'Chhapaak' Review: A hard-hitting film that stays with you and disturbs you!
Friday, January 10, 2020 13:58 IST
By Santa Banta News Network
Cast: Deepika Padukone, Vikrant Massey

Director: Meghna Gulzar

Rating: ****

After 'Raazi', director Meghna Gulzar returns with 'Chhapaak', a film that is inspired by the real-life of acid attack survivor Laxmi Agarwal. Deepika Padukone plays 'Malti' inspired by Lakshmi and she is joined by Vikrant Massey for the first time.

The film starts with Malti searching for a job post the attack as she tries to lead a normal life and heal from the emotional trauma the attack left on her. She still has to bear the pain of a lot of surgeries as the doctors try their best to make her look normal but this normal is not actually normal.


Malti once dreamt of being a singer but the attack left her life now revolving around three things, her NGO work for acid attack victims, her surgeries and the court cases. Malti has resolved to fight for herself and others like her and determined to get justice facing whatever hurdles come her way and her spirit is unbreakable.

The death of her father and her brother's sickness adds to Malti's grief but her lawyer Archana (Madhurjeet Sarghi) supports her in this painful journey. Together they file a PIL to put a ban on the sale of acid to stop the acid attacks. Her journey is a difficult one and she gets major support when Amol (Vikrant Massey) an activist who runs an NGO comes into her life.


The life and soul of 'Chhapaak' is Deepika Padukone who delivers a touching and impressive performance as Malti. Her dedication to the role is visible in the perfection she has put into her character which at so many points is so moving that you might even cry especially the moment when she is attacked will leave you speechless. Deepika has lived Malti's character and her never-dying spirit is the highlight of her inspiring character.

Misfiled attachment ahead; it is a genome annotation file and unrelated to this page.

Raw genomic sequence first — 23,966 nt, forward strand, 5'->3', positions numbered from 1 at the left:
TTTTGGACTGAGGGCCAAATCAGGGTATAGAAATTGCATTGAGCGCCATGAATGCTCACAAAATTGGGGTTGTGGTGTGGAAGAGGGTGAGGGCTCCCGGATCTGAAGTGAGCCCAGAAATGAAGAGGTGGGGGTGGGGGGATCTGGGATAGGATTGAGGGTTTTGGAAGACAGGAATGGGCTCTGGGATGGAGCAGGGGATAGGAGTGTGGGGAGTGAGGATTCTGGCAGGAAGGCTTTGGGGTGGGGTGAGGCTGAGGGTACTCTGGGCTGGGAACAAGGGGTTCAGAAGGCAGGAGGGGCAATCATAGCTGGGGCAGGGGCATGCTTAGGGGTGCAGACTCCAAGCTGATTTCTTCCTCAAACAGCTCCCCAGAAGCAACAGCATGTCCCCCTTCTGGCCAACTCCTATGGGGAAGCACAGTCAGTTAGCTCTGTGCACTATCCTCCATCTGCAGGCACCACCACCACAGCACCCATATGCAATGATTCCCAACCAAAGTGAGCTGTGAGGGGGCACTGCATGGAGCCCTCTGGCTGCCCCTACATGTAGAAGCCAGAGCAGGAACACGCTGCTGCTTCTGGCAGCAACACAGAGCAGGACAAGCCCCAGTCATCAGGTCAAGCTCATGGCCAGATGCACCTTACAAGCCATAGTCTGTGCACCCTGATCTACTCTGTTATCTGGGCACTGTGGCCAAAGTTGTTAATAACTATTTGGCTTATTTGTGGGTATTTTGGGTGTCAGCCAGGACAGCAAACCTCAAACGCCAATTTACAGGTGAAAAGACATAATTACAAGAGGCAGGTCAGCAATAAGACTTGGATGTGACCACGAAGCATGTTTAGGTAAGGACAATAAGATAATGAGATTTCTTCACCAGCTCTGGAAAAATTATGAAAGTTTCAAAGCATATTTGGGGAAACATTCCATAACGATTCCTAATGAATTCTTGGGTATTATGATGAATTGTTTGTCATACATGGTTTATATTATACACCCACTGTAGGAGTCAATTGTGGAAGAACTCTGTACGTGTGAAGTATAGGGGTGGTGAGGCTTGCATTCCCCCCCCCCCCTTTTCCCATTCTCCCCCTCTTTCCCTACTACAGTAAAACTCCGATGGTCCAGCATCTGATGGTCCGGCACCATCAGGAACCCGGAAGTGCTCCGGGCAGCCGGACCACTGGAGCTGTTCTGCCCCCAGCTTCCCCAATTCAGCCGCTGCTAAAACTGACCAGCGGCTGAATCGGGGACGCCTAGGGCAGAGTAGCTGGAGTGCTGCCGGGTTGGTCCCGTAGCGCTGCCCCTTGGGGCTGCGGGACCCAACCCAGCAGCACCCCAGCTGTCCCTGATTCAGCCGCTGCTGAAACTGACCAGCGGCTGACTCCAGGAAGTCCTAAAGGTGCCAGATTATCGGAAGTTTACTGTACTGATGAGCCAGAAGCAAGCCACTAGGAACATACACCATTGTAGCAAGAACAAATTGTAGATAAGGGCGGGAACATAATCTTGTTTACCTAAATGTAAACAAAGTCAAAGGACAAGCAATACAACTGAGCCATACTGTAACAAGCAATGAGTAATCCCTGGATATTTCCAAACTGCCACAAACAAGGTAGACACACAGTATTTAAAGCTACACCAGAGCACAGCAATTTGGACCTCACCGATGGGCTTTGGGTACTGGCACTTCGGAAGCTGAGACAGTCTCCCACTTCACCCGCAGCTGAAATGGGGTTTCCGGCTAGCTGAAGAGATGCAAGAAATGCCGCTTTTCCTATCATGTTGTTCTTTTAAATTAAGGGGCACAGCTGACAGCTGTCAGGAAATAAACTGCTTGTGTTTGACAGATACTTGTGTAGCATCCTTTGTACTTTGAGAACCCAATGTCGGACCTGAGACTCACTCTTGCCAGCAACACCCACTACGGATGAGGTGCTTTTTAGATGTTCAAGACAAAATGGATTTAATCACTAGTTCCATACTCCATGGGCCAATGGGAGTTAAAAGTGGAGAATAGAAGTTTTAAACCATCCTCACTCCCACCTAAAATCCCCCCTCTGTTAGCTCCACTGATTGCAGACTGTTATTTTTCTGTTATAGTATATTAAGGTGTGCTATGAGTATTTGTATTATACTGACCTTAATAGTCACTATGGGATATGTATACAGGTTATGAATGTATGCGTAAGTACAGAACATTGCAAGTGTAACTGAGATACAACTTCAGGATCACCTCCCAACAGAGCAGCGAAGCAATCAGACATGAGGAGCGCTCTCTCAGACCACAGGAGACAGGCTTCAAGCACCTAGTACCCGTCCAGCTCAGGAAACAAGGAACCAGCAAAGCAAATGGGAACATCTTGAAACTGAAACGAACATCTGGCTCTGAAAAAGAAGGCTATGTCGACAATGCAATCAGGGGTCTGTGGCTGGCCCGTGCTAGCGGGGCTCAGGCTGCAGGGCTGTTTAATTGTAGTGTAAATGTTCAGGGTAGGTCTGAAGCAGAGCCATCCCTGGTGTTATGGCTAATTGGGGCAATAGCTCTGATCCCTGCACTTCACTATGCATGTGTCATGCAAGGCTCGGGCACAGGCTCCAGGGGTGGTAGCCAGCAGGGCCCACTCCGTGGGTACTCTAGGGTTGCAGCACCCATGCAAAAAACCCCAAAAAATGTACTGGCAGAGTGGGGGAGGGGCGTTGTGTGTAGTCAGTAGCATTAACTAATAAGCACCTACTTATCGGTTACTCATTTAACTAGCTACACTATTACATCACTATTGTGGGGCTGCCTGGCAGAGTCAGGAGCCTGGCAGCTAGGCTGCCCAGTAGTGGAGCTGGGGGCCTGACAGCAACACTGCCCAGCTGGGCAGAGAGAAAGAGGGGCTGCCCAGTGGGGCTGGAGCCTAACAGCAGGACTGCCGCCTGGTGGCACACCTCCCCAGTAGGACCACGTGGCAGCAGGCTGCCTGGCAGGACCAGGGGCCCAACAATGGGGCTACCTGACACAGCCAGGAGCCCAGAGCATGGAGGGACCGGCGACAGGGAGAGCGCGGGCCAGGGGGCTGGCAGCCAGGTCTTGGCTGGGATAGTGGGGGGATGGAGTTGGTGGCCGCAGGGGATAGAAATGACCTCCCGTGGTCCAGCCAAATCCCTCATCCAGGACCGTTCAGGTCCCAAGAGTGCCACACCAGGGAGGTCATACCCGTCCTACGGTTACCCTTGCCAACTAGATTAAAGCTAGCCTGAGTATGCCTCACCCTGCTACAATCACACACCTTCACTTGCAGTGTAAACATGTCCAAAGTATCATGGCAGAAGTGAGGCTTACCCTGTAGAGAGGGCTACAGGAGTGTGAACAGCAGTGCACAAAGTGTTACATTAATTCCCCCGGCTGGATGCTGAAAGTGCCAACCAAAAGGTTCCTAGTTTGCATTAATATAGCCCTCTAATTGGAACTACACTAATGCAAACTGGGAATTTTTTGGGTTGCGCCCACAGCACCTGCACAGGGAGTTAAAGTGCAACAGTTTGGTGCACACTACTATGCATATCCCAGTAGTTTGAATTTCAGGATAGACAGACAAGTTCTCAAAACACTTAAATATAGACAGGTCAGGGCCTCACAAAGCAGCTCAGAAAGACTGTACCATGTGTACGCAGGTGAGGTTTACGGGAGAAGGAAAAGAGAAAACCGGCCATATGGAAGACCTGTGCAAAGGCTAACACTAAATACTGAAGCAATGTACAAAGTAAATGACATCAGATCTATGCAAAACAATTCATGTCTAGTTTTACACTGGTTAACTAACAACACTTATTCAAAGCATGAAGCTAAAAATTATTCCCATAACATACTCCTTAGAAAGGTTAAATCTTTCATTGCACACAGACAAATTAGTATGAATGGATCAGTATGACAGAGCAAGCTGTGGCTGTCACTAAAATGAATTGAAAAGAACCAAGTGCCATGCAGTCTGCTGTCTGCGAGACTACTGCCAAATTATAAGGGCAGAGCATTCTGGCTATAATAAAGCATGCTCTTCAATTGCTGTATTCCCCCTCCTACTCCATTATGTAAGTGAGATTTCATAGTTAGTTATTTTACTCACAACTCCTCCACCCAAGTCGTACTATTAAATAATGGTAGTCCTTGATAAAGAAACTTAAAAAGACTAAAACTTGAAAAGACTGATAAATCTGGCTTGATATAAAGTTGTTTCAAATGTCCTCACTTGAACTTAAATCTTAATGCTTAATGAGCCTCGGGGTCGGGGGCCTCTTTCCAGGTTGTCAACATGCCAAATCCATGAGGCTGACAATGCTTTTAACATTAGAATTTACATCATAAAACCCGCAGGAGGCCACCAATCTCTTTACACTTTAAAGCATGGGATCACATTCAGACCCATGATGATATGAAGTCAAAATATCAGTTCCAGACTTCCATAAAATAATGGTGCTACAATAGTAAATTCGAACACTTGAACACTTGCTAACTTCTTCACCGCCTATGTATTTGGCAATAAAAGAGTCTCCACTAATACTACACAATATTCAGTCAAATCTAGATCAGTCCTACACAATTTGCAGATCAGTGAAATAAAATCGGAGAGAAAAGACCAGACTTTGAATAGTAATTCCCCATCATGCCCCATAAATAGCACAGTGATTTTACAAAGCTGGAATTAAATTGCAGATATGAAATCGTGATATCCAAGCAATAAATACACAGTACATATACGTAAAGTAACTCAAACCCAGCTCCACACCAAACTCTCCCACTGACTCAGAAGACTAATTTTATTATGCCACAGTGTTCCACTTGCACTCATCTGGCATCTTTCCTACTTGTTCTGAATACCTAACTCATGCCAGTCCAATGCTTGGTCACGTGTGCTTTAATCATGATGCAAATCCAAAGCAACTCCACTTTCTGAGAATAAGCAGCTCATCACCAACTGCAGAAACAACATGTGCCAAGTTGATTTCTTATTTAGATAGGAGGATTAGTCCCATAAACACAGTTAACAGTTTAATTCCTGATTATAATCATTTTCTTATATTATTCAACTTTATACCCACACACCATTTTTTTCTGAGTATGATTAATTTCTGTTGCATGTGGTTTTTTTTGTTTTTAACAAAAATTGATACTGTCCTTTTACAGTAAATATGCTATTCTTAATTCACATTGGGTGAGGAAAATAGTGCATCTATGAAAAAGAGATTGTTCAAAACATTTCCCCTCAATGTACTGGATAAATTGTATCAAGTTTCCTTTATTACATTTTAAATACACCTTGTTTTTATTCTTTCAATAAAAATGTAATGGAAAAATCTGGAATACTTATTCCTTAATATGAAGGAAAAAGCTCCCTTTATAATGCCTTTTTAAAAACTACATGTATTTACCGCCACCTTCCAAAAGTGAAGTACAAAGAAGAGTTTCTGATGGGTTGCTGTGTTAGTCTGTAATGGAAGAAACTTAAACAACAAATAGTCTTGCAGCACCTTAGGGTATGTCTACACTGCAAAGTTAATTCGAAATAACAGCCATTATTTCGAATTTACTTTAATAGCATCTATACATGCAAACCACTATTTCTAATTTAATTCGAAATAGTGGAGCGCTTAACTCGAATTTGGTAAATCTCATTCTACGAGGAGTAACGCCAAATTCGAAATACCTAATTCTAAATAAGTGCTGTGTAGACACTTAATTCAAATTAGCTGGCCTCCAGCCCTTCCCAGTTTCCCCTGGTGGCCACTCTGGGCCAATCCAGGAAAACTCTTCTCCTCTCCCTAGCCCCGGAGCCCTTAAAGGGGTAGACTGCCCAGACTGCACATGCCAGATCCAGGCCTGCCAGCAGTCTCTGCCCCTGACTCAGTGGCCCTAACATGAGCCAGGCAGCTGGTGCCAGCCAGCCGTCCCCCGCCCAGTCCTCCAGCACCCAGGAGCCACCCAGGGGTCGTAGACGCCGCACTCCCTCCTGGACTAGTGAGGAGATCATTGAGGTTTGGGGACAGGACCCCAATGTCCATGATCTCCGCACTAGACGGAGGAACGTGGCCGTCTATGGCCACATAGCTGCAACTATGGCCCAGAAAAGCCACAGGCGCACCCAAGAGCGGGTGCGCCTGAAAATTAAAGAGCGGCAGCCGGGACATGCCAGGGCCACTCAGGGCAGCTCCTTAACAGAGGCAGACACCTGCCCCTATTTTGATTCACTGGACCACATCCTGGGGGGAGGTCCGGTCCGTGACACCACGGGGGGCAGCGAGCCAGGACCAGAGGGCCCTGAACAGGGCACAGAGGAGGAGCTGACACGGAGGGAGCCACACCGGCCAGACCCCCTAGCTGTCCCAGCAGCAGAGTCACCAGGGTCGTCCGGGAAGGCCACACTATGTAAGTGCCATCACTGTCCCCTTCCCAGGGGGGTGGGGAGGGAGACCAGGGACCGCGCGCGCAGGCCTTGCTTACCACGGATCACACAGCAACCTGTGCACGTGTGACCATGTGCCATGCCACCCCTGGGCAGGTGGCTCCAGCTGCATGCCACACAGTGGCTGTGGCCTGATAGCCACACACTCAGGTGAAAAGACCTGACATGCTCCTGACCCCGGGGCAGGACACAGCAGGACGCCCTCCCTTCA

Vikrant Massey as Amol and Madhurjeet Sarghi as Malti's lawyer Archana have done a clap worthy job and their characters look real and convincing. The screenplay is a little slow but effective in conveying the message the director intends to through this film. Although the editing department could have helped here a bit as the second half seems stretched.


The music of the film is so touching it follows you outside the theatres and plays on your mind. From the title track 'Chhapaak' to 'Nok Jhonk' Shankar-Ehsaan-Loy's music and Gulzar Saab's lyrics make you relate with Malti and her journey.

Overall, 'Chhapaak' is a tenderly handled film that stays with you, disturbs you, and makes you think. It is a film that delivers a powerful message and tells a story that was long due to be told.
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